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Compaq Evo: Best of Both Worlds

By Patrick Morton and H. David Womack

Compaq Computer Corp.’s Evo N400c lives up to its claim as an “evolutionary ultra-portable” by combining the features of a full-size portable computer with the form factor of an ultra-portable.

The marriage of a full keyboard—including a large shift key, as opposed to the small ones found on many notebooks—and a 12.1-inch display in a machine that only weighs 3.5 pounds and is less than 1 inch thick creates a laptop that feels bigger than it actually is. Add to this the power of a 700 MHz low-voltage mobile Pentium III processor with 256K of onboard cache, 128M of RAM, and a 20G hard drive, and the Evo N400c is a workhorse of a laptop for both office-bound and mobile educators.

A smart traveler, the Evo N400c’s Pentium processor uses SpeedStep technology that allows the user to control processor speed when in AC or battery mode. In the battery-optimized mode, one can expect two to two-and-a-half hours of battery life.

The Evo N400c includes parallel, serial, USB, VGA, modem, Ethernet, and audio ports, meaning many traveling users may not need a port replicator. For those who need external drives and more ports, Compaq offers an optional mobile expansion unit (MEU) that clips to the bottom of the computer and offers two expansion bays (ours came with a floppy and DVD drive) and duplicates many of the ports found on the Evo N400c.

Unfortunately, it d'es not appear that the MEU was incorporated into the original design of the well-crafted Evo N400c case. One-half inch longer in the back than the notebook, the expansion unit almost seems to have been an afterthought of the design process. When connected, the two units have an insecure fit and give the laptop an overall feeling of imbalance.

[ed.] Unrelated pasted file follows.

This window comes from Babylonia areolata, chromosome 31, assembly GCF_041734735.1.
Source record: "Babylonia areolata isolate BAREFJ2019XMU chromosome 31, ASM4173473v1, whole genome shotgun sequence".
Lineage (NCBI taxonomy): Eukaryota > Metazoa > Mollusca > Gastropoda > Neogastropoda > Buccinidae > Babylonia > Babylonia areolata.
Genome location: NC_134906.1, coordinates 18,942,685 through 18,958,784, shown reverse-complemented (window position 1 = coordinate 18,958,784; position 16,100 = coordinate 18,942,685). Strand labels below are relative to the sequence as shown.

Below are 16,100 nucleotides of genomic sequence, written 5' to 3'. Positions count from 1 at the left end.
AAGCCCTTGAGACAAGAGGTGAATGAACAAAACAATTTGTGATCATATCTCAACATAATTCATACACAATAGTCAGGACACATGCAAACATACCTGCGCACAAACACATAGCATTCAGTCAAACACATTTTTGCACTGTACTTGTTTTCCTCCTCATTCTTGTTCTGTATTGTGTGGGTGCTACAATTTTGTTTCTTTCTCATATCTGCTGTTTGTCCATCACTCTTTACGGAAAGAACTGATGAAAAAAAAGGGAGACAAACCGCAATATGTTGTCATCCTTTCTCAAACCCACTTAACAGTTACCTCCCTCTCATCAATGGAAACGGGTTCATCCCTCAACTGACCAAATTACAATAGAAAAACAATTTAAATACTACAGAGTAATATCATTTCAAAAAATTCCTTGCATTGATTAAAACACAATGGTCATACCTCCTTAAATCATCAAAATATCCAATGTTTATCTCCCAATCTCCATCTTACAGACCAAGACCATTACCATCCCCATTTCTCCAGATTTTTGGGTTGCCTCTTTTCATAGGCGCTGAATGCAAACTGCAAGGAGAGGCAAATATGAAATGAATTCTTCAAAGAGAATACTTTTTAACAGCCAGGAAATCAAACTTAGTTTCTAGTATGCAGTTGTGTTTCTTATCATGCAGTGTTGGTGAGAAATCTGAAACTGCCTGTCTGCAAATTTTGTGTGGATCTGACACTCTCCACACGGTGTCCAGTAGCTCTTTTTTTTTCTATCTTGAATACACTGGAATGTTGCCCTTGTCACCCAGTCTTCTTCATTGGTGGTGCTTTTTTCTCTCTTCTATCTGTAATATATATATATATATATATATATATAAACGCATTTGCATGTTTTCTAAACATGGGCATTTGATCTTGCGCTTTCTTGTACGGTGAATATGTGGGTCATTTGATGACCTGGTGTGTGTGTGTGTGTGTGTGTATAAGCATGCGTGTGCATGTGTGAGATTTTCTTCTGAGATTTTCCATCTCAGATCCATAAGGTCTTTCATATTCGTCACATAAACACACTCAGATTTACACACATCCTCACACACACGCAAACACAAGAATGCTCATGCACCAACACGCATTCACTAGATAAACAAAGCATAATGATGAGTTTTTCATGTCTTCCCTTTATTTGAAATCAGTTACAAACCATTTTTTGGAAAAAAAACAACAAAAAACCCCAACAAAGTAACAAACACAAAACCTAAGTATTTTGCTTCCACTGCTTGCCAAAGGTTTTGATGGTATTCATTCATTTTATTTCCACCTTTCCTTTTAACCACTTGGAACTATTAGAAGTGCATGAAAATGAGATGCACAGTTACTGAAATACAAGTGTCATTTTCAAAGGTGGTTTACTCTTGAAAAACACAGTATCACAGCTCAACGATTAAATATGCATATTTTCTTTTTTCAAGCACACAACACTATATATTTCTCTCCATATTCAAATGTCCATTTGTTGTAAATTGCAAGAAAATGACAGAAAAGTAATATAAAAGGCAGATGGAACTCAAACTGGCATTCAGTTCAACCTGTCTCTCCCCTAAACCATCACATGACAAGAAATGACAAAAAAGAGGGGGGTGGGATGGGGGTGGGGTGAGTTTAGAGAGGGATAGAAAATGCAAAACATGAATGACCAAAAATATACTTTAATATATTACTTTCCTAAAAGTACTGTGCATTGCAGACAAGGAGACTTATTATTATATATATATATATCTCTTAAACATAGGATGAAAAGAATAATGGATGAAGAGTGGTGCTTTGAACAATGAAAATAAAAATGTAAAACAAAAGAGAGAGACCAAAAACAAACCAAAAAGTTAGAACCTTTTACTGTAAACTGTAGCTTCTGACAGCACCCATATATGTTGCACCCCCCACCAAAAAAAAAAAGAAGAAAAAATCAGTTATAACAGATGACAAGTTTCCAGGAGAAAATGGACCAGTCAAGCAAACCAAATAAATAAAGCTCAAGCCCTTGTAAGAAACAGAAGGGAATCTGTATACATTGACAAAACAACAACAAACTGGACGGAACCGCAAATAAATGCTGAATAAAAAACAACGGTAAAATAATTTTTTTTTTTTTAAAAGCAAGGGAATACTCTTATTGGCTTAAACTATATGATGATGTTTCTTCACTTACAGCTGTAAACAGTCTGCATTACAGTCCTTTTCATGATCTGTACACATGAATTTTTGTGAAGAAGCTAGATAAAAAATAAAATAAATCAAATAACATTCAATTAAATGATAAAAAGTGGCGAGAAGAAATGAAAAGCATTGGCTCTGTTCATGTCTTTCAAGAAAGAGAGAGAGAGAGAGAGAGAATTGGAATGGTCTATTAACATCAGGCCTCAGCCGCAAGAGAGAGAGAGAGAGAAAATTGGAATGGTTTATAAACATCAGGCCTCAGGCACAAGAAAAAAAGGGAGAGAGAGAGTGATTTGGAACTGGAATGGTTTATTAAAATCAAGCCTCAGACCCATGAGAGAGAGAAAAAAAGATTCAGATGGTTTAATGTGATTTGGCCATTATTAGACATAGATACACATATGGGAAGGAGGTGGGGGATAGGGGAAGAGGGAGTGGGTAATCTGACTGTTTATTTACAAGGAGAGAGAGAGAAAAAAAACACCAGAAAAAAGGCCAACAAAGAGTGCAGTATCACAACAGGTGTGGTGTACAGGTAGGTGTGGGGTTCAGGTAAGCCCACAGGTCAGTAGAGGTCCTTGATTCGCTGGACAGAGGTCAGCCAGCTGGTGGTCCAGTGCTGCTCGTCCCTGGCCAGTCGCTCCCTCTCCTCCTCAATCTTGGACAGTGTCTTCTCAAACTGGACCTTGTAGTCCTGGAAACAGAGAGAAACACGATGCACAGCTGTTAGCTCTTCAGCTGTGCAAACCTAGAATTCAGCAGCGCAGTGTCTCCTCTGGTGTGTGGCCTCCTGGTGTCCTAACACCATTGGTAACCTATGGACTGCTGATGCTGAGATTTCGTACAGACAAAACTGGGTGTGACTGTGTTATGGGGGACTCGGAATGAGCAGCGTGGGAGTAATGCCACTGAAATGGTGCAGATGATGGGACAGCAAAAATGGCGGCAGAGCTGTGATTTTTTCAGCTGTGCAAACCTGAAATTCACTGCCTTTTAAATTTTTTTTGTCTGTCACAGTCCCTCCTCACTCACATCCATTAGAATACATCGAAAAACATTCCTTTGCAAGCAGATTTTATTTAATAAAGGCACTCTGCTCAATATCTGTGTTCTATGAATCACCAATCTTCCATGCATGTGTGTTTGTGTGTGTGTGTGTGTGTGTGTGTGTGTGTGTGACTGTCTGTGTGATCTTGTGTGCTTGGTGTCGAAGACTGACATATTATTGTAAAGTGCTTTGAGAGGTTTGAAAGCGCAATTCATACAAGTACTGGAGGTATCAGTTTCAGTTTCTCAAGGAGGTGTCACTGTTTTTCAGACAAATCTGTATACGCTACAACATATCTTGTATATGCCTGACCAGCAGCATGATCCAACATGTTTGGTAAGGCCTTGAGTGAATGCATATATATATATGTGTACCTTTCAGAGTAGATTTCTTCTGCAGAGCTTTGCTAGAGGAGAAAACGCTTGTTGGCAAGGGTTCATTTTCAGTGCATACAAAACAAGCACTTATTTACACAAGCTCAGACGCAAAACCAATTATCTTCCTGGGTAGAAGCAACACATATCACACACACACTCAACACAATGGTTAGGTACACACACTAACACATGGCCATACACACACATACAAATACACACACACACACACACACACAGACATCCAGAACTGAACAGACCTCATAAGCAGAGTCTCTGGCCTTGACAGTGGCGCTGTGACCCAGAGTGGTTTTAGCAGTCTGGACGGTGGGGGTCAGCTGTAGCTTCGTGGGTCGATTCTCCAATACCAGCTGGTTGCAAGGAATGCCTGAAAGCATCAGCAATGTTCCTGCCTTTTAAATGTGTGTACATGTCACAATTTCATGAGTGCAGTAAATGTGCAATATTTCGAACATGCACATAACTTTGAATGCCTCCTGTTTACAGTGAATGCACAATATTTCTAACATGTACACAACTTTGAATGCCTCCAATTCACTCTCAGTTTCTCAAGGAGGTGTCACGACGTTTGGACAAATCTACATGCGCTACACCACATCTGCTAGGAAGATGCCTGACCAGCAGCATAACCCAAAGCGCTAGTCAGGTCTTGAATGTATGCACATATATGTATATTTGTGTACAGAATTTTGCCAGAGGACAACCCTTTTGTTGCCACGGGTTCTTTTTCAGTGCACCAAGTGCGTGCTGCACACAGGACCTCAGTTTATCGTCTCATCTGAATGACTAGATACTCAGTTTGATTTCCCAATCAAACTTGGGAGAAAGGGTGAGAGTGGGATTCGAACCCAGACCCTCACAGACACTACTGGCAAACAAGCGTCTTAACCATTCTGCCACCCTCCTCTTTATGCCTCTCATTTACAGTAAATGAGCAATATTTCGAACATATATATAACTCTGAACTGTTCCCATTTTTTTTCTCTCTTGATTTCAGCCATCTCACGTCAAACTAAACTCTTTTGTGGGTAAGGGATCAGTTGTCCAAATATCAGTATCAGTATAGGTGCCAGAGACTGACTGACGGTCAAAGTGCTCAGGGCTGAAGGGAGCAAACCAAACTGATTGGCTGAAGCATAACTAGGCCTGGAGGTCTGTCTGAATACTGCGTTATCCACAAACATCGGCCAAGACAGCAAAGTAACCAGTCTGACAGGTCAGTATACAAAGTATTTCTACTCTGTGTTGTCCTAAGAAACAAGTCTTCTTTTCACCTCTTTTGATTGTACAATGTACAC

However, traveling users will appreciate the bright screen, the ultra-slim power adapter, and the modem and Ethernet ports that do not occupy the PC Card slot, or require hardware keys or special cables.

Our review unit came with the 802.11b wireless module, and within a few moments we were logged on to our wireless network. The beauty of this multiport is that you no longer have to take up precious PC Card slot space to run a wireless card while on the move.

Instead, you can now use the multiport wireless card and use another adapter in the PC Card slot (we tested an IBM Corp. microdrive). As more multiport modules become available, this feature will quickly become the hallmark of laptop design.

Unlike many ultra-portables that include a reduced-size keyboard, the Evo N400c has a comfortable full-size keyboard. The mouse buttons and pointing stick are flush with the keyboard and take some getting used to, but they do not detract at all from the user’s overall comfort.

As far as ultra-portables go, this is a serious choice for educators who need a great deal of horsepower without the weight of a horse to drag around. Unfortunately, to make the most of this system, especially in the area of multimedia, they will need to invest in the MEU.

Patrick Morton is a technology engineer and H. David Womack is an information technology specialist at Wake Forest University.

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